Figure 5f shows a scatter plot of the first two PCs for the non-cancerous and cancerous cell lysates on the non-functionalized Au-nanopillars. The corresponding accuracy of the discrimination was 75% and a significant overlap of the clusters from the two cell lysates was observed. The implication is that the spectral differences between the two samples were not sufficient to fully discriminate using the non-functionalized substrates alone. Inspired by an artificial-nose-based approach, we performed a non-conventional PCA–linear discriminant analysis (LDA) where the PC1s from multiple SAMs were cross-combined for analysis. In this approach, instead of increasing dimensionality by employing several PCs (e.g. PC1, PC2, PC3, PC4 etc.) from the same dataset as in conventional PCA–LDA, we have utilized the first PC (PC1) from multiple SAMs and gradually increased the number of SAMs included in the analysis to show the merit of amplifying the dimensionality of information. Figure 5g shows representative two-dimensional PCA scatter plots for PC1s from two different SAMs. Significantly, the resulting separation line derived from LDA could discriminate the two cell lysates with 100% accuracy (Fig. 5g), which was initially not achievable using non-functionalized substrates (Fig. 5f). This indicates that modulation of SERS signatures and combination of resulting compositional fingerprints can yield improved accuracy. MD simulations (Fig. 4) highlighted the importance of electrostatic and hydrophobic interactions in defining the molecular interaction at the SAMs and indeed, the combinations of the amine-, carboxyl- and alkyl-terminating SAMs show the highest accuracy (Fig. 5g, Supplementary Fig. 9). We introduced a further data dimensionality in the PCA by cross-combining three different PC1s (Fig. 5h) from different functionalized surfaces to generate three-dimensional PCA scatter plots. Notably, the LDA-derived planes could discriminate the two cell lysates with 100% accuracy in 20 PCA three-dimensional PCA scatter plots among all of the 84 possible combinations (Fig. 5h, Supplementary Fig. 10). Figure 5h shows representative three-dimensional PCA scatter plots of 100% accuracy that cannot be achieved when using any of the two axes in a 2D configuration. This improvement implies that increasing data dimensionality can improve the classification power of the system.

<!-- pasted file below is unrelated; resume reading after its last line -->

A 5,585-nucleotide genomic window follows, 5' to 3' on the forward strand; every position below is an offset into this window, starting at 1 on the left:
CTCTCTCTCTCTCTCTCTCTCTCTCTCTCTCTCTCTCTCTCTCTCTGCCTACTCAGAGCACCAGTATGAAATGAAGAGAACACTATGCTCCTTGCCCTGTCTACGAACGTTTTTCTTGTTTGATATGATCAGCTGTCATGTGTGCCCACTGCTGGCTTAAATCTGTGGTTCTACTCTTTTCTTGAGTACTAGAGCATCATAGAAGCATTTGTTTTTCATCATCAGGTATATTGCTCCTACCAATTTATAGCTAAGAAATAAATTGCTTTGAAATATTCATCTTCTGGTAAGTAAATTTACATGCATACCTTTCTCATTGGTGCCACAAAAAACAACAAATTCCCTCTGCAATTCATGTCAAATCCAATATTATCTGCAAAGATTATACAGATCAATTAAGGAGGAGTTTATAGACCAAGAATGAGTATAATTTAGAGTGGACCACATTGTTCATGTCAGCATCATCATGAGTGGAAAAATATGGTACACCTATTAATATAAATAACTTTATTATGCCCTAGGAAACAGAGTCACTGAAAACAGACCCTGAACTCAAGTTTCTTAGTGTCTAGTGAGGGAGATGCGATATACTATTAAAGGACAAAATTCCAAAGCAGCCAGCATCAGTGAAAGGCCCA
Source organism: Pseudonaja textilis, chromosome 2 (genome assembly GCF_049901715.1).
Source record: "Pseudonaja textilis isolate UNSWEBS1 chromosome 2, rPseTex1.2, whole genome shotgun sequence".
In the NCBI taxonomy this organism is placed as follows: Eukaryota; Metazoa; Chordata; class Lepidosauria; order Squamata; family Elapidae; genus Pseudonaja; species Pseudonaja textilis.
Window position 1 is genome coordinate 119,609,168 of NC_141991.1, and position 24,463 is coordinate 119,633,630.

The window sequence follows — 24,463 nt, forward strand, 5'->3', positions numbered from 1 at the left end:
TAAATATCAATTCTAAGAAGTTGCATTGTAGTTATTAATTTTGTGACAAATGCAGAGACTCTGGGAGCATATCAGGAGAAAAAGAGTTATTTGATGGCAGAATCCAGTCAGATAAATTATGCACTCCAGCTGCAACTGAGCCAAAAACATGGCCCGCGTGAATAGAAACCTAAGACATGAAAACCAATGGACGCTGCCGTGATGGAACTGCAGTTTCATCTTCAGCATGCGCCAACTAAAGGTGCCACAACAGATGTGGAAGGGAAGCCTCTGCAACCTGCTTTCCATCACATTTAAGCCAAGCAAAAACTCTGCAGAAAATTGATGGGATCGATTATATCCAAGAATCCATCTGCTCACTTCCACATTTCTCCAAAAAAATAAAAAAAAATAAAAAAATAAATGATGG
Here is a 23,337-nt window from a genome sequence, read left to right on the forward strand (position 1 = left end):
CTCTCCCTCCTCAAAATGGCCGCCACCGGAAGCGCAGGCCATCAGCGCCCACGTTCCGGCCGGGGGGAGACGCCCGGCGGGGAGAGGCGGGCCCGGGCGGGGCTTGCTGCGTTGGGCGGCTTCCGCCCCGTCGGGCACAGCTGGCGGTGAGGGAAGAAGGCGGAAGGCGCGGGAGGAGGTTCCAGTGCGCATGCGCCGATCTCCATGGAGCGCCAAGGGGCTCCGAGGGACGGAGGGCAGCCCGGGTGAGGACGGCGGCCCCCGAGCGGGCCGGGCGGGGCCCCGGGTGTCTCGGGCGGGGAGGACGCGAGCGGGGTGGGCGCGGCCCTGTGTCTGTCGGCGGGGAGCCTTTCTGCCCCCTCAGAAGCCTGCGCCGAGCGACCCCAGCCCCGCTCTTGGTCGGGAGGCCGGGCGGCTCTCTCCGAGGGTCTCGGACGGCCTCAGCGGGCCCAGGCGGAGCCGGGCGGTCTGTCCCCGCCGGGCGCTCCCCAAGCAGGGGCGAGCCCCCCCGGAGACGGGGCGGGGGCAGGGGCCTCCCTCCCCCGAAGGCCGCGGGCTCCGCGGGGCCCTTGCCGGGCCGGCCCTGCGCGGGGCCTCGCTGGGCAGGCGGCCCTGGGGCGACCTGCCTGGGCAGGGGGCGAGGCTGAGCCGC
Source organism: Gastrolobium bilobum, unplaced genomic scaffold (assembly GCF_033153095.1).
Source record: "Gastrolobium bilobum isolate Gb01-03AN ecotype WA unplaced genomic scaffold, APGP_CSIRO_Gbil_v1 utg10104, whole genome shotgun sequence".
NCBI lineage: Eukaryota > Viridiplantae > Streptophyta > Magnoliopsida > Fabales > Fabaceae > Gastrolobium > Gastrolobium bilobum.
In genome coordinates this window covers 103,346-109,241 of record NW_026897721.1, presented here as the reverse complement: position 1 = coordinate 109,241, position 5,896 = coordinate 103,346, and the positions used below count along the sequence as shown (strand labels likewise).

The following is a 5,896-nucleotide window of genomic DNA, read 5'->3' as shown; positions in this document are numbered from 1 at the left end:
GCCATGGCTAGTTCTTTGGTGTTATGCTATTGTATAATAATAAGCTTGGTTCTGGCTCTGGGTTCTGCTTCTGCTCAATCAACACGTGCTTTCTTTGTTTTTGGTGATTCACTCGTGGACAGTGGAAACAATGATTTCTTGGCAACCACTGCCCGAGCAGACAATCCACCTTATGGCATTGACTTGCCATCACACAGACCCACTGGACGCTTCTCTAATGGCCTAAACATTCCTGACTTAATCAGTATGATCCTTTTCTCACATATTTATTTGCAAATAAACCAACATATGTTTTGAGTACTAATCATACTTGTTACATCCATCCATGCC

Although impossible to plot, PCA–LDA were performed for higher dimensionalities up to a maximum of nine-dimensions in which the nine PC1 from different functionalized substrates were simultaneously utilized. In order to evaluate the performance at each dimensionality, all of the possible cross-combinations of the nine PC1 at each number of SAMs were considered (Fig. 5d–e, Supplementary Fig. 11). The mean accuracy in discrimination of two cell lysates using the calculated PCA–LDA models (Fig. 5d, Supplementary Fig. 11a) showed an apparent increase when adding more axes of different functionalization. Indeed, when six functionalities were used, 100% accuracy was achieved in 71 six-dimensional PCA among all of the 84 possible combinations. To estimate the quality of classification, all PCA–LDA models at each dimensionality were validated by performing leave-one-out cross-validation (LOOCV) (Fig. 5e). During LOOCV, a single sample (i.e. observation) is retained as a validation set while the remaining samples are used as training set. It is followed by a classification test using the left-out sample, and this training-test process is iterated for all the samples available in the set. The fraction of misclassified observations out of the total number of the observations was calculated, referred to as cross-validated (CV) classification error, which is commonly used for assessing predictive performance of the PCA–LDA models quantitatively. Figure 5e shows the mean CV-classification error calculated for all PCA–LDA models at each dimensionality. Importantly, increasing the number of included functionalities yielded a reduction in the CV-classification error, confirming the improvement of predictive capability of the classifier using modified PCA–LDA of FASERS. The impact of sample size and higher dimensionality analysis are discussed further in Supplementary Fig. 11.